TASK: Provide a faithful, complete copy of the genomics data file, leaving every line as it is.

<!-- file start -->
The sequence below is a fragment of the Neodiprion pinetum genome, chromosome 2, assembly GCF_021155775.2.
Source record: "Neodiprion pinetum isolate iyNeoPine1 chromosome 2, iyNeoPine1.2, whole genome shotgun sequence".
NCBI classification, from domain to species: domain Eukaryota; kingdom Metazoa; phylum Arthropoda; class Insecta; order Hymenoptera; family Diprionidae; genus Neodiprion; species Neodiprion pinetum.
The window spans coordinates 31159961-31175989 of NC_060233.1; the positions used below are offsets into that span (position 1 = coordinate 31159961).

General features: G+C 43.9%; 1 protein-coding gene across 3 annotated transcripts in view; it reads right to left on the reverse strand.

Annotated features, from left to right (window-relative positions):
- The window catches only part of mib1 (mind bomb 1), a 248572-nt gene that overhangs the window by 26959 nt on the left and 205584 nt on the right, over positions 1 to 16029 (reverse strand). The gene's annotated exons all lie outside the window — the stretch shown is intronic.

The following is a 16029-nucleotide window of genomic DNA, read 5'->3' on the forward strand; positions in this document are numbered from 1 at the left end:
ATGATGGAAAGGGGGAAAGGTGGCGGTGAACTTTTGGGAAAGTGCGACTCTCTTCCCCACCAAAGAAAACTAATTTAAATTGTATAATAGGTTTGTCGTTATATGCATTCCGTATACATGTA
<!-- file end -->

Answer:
The sequence below is a fragment of the Neodiprion pinetum genome, chromosome 2, assembly GCF_021155775.2.
Source record: "Neodiprion pinetum isolate iyNeoPine1 chromosome 2, iyNeoPine1.2, whole genome shotgun sequence".
NCBI classification, from domain to species: domain Eukaryota; kingdom Metazoa; phylum Arthropoda; class Insecta; order Hymenoptera; family Diprionidae; genus Neodiprion; species Neodiprion pinetum.
The window spans coordinates 31159961-31175989 of NC_060233.1; the positions used below are offsets into that span (position 1 = coordinate 31159961).

General features: G+C 43.9%; 1 protein-coding gene across 3 annotated transcripts in view; it reads right to left on the reverse strand.

Annotated features, from left to right (window-relative positions):
- The window catches only part of mib1 (mind bomb 1), a 248572-nt gene that overhangs the window by 26959 nt on the left and 205584 nt on the right, over positions 1 to 16029 (reverse strand). The gene's annotated exons all lie outside the window — the stretch shown is intronic.

The following is a 16029-nucleotide window of genomic DNA, read 5'->3' on the forward strand; positions in this document are numbered from 1 at the left end:
ATGATGGAAAGGGGGAAAGGTGGCGGTGAACTTTTGGGAAAGTGCGACTCTCTTCCCCACCAAAGAAAACTAATTTAAATTGTATAATAGGTTTGTCGTTATATGCATTCCGTATACATGTA